Building An Integrated Pest Management Plan – Part 3

This is the third in a series of articles designed to introduce an integrated pest management framework for cannabis cultivation facilities. To see Part One, click here. For Part Two, click here. Part Four comes out next week and covers direct control options for pest reduction. More to come!

This is Part 3: Preventive Measures

Preventive measures are a great investment in the profitability of your operations. Our objective is to ensure successful repeat harvests forever. Build your procedures with this in mind. This means maintenance and regular review. We all realize that this work can be monotonous drudgery (we know!), but these procedures will ensure your success.

Figure 1: New Air Shower Access Installation

As a summary to begin, pest access must be limited wherever possible. Employees are the first place to start, but we must also return to our site map and review our facility design and workflows. Every operation has to move plants from nursery through harvest and post-harvest. Where should cleaning happen? Of course, you have to clean up post-harvest but when should this occur during the grow cycle? What is the best way to monitor and clean environmental management systems (i.e. air, water) and what are the weaknesses in the physical barriers between operations? Let’s walk through these issues one-by-one.

Employee Access and Sterile Equipment

Follow procedures to screen and protect your employees both to eliminate pests and to avoid exposing your employees to harmful chemicals or storage areas. Look for ways to isolate your workflow from pest access. Be certain that your facility is airtight and sealed with filtration of molds, spores and live organisms in your air intake areas. Air showers at your access points are important to screen your employees on their way into your gowning areas and grow facility. Clothing should be standardized and shoe coverings or crocs should be provided for all employees that access your interior. Look for ways to stop all pests (embedded, crawling, hopping or flying) in all of your room assignments (mothers, clone, veg, flower, trim and drying). This can be improved with shoe baths, sticky mats, frequent hygiene (hand washing and cleaning stations) and procedures for entry.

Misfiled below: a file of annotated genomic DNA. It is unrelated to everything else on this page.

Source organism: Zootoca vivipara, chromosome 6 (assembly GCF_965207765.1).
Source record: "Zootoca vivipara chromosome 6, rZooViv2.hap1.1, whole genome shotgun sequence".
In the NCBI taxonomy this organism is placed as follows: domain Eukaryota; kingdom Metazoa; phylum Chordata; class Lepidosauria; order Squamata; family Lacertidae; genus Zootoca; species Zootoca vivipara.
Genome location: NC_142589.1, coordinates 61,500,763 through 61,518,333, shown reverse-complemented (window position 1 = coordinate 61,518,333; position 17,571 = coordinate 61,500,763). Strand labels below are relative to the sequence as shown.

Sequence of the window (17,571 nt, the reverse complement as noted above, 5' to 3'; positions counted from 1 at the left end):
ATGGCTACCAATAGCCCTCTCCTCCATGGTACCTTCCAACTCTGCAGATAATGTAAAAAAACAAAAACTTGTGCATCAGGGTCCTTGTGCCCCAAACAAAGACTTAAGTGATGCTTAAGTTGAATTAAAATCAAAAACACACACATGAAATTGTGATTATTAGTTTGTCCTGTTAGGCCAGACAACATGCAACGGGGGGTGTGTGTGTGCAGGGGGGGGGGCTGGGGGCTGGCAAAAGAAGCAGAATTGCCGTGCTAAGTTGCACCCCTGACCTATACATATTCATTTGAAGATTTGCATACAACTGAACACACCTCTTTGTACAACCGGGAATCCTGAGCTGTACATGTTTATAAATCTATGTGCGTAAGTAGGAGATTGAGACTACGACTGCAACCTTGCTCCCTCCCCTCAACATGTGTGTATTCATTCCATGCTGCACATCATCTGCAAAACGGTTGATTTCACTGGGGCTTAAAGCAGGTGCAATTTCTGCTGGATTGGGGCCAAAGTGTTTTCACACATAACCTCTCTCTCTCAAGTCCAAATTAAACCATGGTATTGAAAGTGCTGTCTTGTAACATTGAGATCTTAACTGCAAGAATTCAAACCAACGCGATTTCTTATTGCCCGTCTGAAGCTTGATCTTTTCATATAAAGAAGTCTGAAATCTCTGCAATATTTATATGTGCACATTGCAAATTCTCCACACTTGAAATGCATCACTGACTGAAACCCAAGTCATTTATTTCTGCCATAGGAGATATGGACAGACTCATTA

Always consider requiring hair & beard nets, shoe covers and disposable gloves in plant sensitive areas.

Chemical Access & Protective Equipment

Figure 2: Example Facility Map – Understand Workflow & Barriers to Pest Access

Personal protection equipment (PPE) is very important to protect any employee that will come in contact with materials, liquids or vapors for chemical resources. Establish procedures for chemical use and train employees in the safe handling of these materials. Typical equipment includes high density chemical protective gloves, boots, respirators, Tyvek (or equivalent protective wear) suits and eye protection or goggles.

Chemical access areas and their use should be restricted to employees familiar with their authorized application. Always remember that cannabis is an accumulator plant, and it will absorb and hold onto chemical treatments. Appropriate isolation and safety procedures must be followed for chemical use. Not following these restrictions can expose your employees to dangerous chemicals or get your entire harvests rejected at testing.

Facility Map & Workflow